As the mythology goes, Atlas was a titan, who held the sky on his shoulders and lived with the burden of keeping the Earth and celestial spheres separate. Before the Global Burden of Disease study, health was measured in mostly death rates and causes. However, even this seemingly simple measurement is often confounded by confused causes of death, governmental agendas, and gaps in knowledge. Because of this, most statistics have an area of uncertainty. Health measurements are estimates, and disparities are often huge and unaddressed. The Global Burden of Disease grappled with these disparities, but also with the morbidity of other huge factors, such as disability, quality of life, and suggestions to improve the efficiency of resource allocation. Additionally, the study makes data easily understandable and accessible, even though these statistics are more subjective than commonly understood. Because of this, the GBD was a sort of reverse Atlas, bringing together the spheres of epidemiology and health data, and holding them together.
One of the innovations the Global Burden of Disease study made was the addition of the DALY measurement. DALY stands for disability-adjusted life years (Smith 2015: 68). Essentially, this statistic attempts to assign a numerical value to quality of life and years “lost” to suffering. In my opinion, this should and does count as an innovation, although maybe not as amazing of one as Epic Measures makes the DALY out to be. The equation is essentially ideal age minus age of actual death minus quality adjustments lived with disability. This rates any and all disabilities as having less livable lives, as a year in a disabled persons’ life is worth less than a year in an abled persons’ life. I think this is an innovation because it pays attention to non-fatal conditions and disabilities, and gives them weight and statistical significance in a larger study. It includes disability as a pressing a significant issue, which is amazing. However, assigning a numerical value to a complicated human experience can never tell the whole story, and is in its essence, a little trivializing to those experiencing and living with these conditions (my life is only 80% as livable as your life? Ummm…). But it does speak to presence of the conditions, as well as to cultural understanding of disability. It creates biased knowledge, which is a fancy way of saying it speaks to a point of view. This is true of all knowledge though so as long as the people using these units of measurement know the limitations of an equation to sum up life, it can be helpful and illuminating.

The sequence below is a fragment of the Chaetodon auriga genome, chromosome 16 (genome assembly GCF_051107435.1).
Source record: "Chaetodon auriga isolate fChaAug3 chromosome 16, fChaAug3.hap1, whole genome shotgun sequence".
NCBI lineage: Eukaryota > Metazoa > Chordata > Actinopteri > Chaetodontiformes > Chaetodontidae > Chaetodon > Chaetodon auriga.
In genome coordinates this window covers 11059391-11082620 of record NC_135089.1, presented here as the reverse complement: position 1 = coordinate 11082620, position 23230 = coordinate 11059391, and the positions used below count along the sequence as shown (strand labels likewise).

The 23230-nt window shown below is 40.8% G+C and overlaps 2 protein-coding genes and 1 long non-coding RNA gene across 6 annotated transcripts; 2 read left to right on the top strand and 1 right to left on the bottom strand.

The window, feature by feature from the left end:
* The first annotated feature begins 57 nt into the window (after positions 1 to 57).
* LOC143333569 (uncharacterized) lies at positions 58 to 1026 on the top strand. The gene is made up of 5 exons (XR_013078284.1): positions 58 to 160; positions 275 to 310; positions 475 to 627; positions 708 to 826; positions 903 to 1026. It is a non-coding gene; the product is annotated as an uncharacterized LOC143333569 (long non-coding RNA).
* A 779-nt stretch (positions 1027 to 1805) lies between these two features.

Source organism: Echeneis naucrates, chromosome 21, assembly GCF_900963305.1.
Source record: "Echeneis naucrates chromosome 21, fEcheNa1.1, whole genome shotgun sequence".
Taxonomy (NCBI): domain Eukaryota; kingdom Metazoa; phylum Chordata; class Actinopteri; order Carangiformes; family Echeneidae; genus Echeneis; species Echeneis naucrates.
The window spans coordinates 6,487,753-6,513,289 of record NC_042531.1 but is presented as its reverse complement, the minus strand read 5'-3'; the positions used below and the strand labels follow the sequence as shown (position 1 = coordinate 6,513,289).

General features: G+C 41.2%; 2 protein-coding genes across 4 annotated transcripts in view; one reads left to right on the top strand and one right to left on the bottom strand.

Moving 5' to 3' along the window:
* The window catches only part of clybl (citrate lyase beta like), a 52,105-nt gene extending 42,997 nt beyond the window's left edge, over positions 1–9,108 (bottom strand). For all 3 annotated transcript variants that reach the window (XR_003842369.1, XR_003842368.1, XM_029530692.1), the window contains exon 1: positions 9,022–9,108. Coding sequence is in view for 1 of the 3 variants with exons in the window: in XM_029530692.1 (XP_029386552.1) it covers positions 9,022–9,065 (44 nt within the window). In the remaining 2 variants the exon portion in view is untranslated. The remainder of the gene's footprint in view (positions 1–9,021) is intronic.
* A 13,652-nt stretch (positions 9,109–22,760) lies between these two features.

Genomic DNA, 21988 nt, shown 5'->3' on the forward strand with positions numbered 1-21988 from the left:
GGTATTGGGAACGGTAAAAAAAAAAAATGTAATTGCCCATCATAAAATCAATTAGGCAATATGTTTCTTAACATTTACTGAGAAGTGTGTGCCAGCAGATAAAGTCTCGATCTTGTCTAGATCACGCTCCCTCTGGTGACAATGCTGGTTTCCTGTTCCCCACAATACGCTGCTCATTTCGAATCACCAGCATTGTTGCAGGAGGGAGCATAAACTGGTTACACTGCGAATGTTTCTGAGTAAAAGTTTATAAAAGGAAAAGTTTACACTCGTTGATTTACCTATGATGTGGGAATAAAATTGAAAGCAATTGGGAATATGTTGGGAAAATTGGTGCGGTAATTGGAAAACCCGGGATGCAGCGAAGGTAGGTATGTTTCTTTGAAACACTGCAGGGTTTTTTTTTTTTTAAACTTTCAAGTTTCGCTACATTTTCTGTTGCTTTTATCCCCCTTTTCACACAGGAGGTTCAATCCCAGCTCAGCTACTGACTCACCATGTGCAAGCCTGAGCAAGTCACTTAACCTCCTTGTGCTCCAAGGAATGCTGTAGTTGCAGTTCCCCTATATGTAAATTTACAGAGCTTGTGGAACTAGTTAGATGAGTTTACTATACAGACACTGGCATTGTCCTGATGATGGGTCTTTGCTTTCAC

Another innovation to health data through the GBD study was the accessibility. By making the data visual and interactive, GBD has made health statistics easily accessed and usable. As anyone who has had to read through a World Bank or WHO annual report can attest, the process of finding the right statistic is time-consuming and can often be extremely confusing. With GBD, you can look up broad or very specific data with a search function that visually presents the data either in numbers, maps, charts, or graphs. Data can be comparative either country to country or condition to condition. For instance, if I want information on depression globally, I can spend 20 minutes trying to piece together WHO reports and data, or I can use GBD Compare, type in depressive disorders and instantly see the global impact. In less than three minutes, I can see the Estonia has the most DALYs per 100,000 people and Timor-Leste has the least. This kind of easy data manipulation is game changing for the global health arena. But with statistics in general, especially publicly available ones, it is easy to take them at face value and as fact, pure and simple.
All statistics are subjective to a certain extent; the same original knowledge can be interpreted different ways and lead to different results. In this way, subjective knowledge can be very useful as long as you understand its point of view. For example, let’s go back to DALYs and depression. Without the numerical data assigned to that particular condition, I would have never been able to have a global basis of comparison with which to look at depression. The knowledge is incredibly enlightening, but that doesn’t mean I don’t disagree with some of the basic assumption of the DALY, as I explained above.
While measuring the world seems like it should be simple arithmetic, it is actually immensely complicated and includes many abstractions, estimates, and holes that need to be filled. The Global Burden of Disease study holds the world of health measurement on its shoulders, an Atlas of impressively complete and useful data. This study can inform funding, programs, and global understanding. It is important to understand the biases of the knowledge being presented, and while the depth and breadth of the GBD is an incredible accomplishment, we still must ground the study in context.